So this summer, between Peggy and Mom and me, we vowed we were going to can the apricot jam so we could pull a jar off the shelf in the winter and know it will be perfect, so we can have at it with a spoon. And so we can all make a truly special apricot jam tart all winter long, a taste of the sun.
We put the three heads together and wouldn’t you know: canning ISN’T A BIG DEAL! You already know that, I’m sure of it, but just in case you haven’t done it before or as of yet this year, I would like to say this: get your apricots, and get your jam on.
And if you think you’ll just pick up a jar of apricot jam to eat with a spoon or to make an apricot tart: no no! There is just no store-bought apricot jam that can compare to homemade. While we love it all, picking up jars of it wherever we see it wherever we go . . . still, the homemade jam is much more tart, far less sweet, and this is what makes it great. The store-bought versions are too sweet (and too pectin-laden) and you lose that essential sunny bright apricot flavor that is apricot jam joy.
While I personally would be delighted to have a bowl of this jam in front of me for dessert, I figure the jam tart is a better way to serve the jam for dessert, especially when there’s anybody there besides oneself. Mama agrees.
The tart is beautiful. It is delicious sunshine. It is the thing that put me over the edge this year to go for the gold and can our apricot jam for shelf life so we could be assured of its goodness and this tart all winter long, just the ticket to ward off the cold and prompt a winter silence into a song.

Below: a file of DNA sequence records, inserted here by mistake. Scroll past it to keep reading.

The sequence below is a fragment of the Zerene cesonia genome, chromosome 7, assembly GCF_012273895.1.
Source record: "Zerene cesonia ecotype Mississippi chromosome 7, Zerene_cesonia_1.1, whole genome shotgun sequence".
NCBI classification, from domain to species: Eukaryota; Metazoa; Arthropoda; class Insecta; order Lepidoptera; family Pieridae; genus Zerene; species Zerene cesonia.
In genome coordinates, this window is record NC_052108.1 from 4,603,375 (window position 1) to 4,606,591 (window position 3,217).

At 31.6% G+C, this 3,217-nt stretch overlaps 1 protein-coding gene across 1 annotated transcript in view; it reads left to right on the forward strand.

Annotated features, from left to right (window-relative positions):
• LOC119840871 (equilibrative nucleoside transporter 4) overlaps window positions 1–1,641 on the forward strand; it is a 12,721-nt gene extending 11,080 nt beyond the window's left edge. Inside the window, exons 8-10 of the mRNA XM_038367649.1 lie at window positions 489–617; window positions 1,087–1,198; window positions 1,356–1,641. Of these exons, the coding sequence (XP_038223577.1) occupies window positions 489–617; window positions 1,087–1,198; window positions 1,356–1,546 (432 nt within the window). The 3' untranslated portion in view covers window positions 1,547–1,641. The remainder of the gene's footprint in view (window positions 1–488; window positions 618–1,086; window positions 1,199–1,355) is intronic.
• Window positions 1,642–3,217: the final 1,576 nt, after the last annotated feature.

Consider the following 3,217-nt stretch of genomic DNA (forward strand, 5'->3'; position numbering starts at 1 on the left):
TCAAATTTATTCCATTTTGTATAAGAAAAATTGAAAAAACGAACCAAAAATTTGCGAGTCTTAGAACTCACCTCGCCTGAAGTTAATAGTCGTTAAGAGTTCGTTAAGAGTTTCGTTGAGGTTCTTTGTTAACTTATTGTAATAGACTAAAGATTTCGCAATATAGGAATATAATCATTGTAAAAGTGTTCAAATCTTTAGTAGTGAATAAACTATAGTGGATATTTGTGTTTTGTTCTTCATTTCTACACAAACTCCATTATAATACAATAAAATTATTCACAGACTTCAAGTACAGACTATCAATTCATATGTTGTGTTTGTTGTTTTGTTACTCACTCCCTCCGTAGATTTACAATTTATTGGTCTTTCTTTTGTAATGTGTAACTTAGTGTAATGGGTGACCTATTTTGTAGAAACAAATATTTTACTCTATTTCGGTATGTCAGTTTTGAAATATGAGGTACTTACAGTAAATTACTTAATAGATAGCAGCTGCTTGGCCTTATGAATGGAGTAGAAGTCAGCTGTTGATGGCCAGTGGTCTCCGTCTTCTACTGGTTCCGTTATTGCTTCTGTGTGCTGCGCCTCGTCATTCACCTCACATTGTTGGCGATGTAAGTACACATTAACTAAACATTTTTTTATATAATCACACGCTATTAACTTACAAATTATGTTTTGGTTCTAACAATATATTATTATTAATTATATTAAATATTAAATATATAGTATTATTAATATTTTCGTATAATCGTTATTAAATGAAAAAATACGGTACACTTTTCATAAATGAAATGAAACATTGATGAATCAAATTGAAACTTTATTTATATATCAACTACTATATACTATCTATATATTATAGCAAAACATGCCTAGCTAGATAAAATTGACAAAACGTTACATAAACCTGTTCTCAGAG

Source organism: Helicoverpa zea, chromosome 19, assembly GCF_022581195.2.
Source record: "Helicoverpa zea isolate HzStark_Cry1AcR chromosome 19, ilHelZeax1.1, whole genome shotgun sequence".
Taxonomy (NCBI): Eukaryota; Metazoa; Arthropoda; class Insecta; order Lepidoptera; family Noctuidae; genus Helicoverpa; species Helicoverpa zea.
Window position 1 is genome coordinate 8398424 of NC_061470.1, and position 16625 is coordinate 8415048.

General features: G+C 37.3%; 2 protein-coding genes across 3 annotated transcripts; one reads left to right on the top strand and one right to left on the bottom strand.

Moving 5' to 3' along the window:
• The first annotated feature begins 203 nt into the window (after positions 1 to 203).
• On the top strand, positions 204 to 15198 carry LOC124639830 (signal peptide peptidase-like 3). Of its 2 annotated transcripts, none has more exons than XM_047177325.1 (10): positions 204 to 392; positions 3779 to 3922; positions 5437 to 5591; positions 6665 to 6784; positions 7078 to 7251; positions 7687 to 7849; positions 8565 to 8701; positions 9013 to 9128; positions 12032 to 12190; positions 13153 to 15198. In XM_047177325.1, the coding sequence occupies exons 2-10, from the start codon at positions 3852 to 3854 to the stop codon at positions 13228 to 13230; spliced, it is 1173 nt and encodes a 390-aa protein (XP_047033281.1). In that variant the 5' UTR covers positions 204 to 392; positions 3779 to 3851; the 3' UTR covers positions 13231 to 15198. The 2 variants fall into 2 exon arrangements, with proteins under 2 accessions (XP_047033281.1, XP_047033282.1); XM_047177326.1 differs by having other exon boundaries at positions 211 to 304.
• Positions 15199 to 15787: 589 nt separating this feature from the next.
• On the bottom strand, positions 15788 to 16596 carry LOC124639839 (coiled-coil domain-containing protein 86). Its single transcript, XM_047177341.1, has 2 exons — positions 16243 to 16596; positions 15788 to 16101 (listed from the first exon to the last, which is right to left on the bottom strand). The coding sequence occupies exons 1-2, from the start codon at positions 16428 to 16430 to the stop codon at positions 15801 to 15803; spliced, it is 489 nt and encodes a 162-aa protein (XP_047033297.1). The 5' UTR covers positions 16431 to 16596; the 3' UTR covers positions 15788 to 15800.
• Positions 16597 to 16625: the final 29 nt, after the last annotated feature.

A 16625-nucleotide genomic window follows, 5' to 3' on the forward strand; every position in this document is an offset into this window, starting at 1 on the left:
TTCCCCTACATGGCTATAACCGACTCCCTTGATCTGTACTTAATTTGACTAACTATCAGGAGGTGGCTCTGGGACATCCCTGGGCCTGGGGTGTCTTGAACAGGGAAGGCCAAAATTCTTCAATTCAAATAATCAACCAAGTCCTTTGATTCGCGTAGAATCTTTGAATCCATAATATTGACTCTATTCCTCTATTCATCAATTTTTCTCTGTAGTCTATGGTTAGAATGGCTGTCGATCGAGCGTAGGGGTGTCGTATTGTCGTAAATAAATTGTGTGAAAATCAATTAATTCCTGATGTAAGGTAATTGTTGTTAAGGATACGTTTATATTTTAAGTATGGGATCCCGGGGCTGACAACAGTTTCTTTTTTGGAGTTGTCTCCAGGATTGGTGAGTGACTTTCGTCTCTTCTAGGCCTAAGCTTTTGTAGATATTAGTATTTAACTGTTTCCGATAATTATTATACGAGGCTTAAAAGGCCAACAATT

- Homemade apricot jam: To make the jam, follow this recipe, and if you’re up for shelf-life canning it, use new jar lids and run them and the jars through a short cycle in the dishwasher to sterilize and heat them up. Spoon the hot jam into the hot jars, close the lids firmly but not too tightly, then sink them into boiling water in a big pot for 15 minutes (pot needs to have a trivet or a rack in the bottom of it so that the jars don’t touch the very hot bottom surface). Remove the jars and you’ll hear the pop-click of the lids sealing. Voila! Shelf life, and apricot jam (or pickles or lift!) til next summer.
- Tart crust: I like this recipe, with a tablespoon of lemon zest added to compliment the apricot.
- Reserve ⅓ of the dough, and push the rest into a parchment-lined removeable bottom tart pan.
- Roll the rest out on a floured surface and cut ½-inch wide strips for a lattice-style top.
- Fill the unbaked crust with about 2 cups of the jam. Lay the strips of dough over top to form a lattice. You can weave it by lifting the strips to lay some under and over, or just lay the second set the opposite way over the first.
- Bake at 350 degrees for about 30 minutes, until the crust is golden and the jam is puffy.
- Let the tart rest for at least six hours so the jam sets up and holds its shape when sliced. Remove from the tin (use a knife if needed to loosen the crust from the tin around the perimeter), cut into slices, and serve.